Currency trading is highly complex, and by nature both global and always open, in contrast to trading in equities, for example, which is conducted on stock exchanges with set opening and closing hours or other securities that are traded in more local markets in various ways.
Prior to 2017 there existed a wide range of regional guidelines for the foreign exchange (FX) market, but uniform and clear global standards were lacking.
"The lack of uniform guidelines was a concern both for market participants and supervisory authorities around the world. Moreover, an international code that applies for all types of market participants – banks, companies, institutions and providers of market infrastructure – was certainly needed," says Svante Hedin, Deputy Head & Chief of Staff for FICC Markets (Fixed Income, Currencies & Commodities).
Therefore, in 2015 a few central banks were first to take the initiative to develop such a global code. Additional central banks soon joined the initiative, along with several commercial banks and other institutions with large FX operations. In the Nordic countries this work was coordinated by Riksbanken, with SEB participating by virtue of its position as a leading bank in this area in the region.
"We are highly supportive of this initiative and have been deeply engaged in the work from the very start," says Svante Hedin. "That also includes contributing to the updated code that was published this past summer."
In the updated version, there is clearer guidance on for example anonymous and algorithmic trading, transaction cost analysis, dealing with conflicts of interest, disclosures and settlement risk. The plan is to review the code roughly every three years.
Since 2017 the concrete work with the code is being conducted within the framework of the Global Foreign Exchange Committee, on which SEB continues to be a member. More than 1,100 market participants have formally signed their adherence to the code, including central banks in countries such as China, US, Japan, UK, Brazil and the European Central Bank, as well as essentially all of the world’s 50 largest FX banks. Many other market participants, such as companies and asset managers, have also signed their commitment to the code.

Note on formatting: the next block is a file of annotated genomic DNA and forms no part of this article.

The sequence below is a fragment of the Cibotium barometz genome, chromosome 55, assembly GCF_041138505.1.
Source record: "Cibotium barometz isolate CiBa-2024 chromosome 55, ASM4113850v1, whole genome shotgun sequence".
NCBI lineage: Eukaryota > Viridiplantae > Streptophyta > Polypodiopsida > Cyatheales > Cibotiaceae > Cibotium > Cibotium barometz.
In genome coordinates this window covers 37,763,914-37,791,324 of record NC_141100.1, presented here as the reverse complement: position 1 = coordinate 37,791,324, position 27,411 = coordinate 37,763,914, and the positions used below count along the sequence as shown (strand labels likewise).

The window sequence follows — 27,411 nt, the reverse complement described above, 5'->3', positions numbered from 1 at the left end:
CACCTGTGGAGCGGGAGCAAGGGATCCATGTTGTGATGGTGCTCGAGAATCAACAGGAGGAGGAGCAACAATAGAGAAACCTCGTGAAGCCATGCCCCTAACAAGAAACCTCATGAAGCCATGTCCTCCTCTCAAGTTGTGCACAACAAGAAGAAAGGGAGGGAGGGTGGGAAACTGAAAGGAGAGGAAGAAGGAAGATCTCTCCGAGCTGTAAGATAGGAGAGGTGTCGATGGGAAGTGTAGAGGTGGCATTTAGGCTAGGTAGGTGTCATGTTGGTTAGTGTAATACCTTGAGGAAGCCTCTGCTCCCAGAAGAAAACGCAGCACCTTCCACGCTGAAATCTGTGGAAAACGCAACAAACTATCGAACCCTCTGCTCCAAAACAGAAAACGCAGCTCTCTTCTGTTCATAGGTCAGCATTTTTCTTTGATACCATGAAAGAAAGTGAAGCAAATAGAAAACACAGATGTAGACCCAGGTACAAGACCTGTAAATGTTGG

"We are eager to see more market participants adopt and adhere to the code, and together with Riksbanken and the other Scandinavian central banks we are working actively for this to happen in our region," says Svante. "It’s a matter of providing information in various ways to the participants of the foreign exchange market."
The FX Global Code is not a formal set of regulations issued by the authorities, but more of a self-regulation framework. Many supervisory authorities are nevertheless using it as a yardstick for best practice in the foreign exchange markets.
Svante Hedin notes that the code also links to the bank’s sustainability work in two ways: "In part we want to contribute to a sustainable and robust financial market. In addition, it’s a matter of ensuring that the markets function and are governed with open and well-working processes."